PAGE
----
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Samsung Galaxy Z Fold 3 Review

Samsung’s original foldable design is back, but will it be third time lucky for idiosyncratic smartphone, or is it three strikes and out?

What we love — Durable design, powerful performance, and a superb screen

The first Galaxy Fold had a troubled launch due to its fragile nature, but this version sees a more robust design than ever, with an inner screen that is now apparently “80% tougher” than previous iterations, along with an IPX8 water resistance rating, a strong aluminium casing, and scratchproof Gorilla Glass Victus on the external screen.

The screens are a pleasure to watch content on, both employing a super smooth 120Hz refresh rate, striking levels of contrast, and HDR that really makes colours pop. Equipped with a Snapdragon 888 chipset, it can handle even the most demanding tasks with aplomb, delivering 5G connectivity and packing 12GB of RAM to boot.

What we don’t like — Apps are not well optimised, and it’s still extremely expensive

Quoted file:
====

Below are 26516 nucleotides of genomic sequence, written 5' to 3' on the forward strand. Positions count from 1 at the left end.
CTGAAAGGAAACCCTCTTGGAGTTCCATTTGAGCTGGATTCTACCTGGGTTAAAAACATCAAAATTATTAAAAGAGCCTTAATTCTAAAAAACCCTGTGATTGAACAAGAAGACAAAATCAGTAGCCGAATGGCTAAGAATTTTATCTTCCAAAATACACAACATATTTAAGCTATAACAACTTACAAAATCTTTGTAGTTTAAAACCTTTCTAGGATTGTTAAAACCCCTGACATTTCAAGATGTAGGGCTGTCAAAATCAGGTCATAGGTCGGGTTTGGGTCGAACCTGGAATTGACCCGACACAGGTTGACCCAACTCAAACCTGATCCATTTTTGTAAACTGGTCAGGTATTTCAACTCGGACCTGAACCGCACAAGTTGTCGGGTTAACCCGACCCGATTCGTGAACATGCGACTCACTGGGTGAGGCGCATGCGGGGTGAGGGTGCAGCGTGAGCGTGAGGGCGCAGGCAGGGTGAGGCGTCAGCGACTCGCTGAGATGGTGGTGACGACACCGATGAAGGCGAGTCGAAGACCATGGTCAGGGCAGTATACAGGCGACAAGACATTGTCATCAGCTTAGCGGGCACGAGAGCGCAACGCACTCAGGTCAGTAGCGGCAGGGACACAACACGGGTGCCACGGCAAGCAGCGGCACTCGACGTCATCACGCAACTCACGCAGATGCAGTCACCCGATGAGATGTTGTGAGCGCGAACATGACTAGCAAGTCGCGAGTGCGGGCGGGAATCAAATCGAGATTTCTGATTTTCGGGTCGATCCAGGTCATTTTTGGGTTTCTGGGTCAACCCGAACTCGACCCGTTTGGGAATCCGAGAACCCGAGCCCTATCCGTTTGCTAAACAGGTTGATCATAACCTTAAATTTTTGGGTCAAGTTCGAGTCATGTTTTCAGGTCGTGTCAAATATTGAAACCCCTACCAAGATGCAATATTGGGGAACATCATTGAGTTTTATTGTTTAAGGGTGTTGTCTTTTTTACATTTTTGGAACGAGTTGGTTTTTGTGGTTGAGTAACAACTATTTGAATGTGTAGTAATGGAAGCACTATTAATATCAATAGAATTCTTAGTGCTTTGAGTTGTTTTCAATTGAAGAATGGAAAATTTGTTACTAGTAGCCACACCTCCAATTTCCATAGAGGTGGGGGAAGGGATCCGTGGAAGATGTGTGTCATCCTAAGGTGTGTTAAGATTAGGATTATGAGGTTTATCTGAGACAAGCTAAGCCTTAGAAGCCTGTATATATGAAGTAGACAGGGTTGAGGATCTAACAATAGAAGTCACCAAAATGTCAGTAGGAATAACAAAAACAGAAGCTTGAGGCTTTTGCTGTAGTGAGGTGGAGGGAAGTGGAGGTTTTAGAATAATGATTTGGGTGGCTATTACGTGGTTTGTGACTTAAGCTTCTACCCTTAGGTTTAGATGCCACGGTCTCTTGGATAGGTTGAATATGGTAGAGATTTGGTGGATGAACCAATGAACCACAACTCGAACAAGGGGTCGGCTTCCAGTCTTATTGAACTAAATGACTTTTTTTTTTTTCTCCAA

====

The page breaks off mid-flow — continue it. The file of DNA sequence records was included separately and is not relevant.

While the device’s unique form factor is surely the biggest attraction to potential buyers, offering a smartphone-like screen on the front and a tablet screen on the interior, there are still a couple of drawbacks to its implementation. The external screen is very narrow and therefore a bit strange to get used to while the internal one is square-shaped unlike a typical tablet, so apps are still not especially well optimised for this pathbreaking design. Another downside is that the underscreen cameras and crease down the middle of the screen are both visible, somewhat spoiling the effect.

Battery life is just adequate for a day’s moderate usage, and the cameras underperform compared to the Samsung Galaxy S21 — but you’ll have to pay significantly more for the Fold, which starts at the prestige price of £1,599.

Verdict

The Samsung Galaxy Z Fold 3 is the company’s most accomplished foldable device yet, thanks to significant improvements in its build quality and upgrades to the internals and the display. However, the atypical aspect ratio and the off-putting price mean that most customers are probably best off buying a phone and a seaparate tablet rather than this idiosyncratic hybrid.

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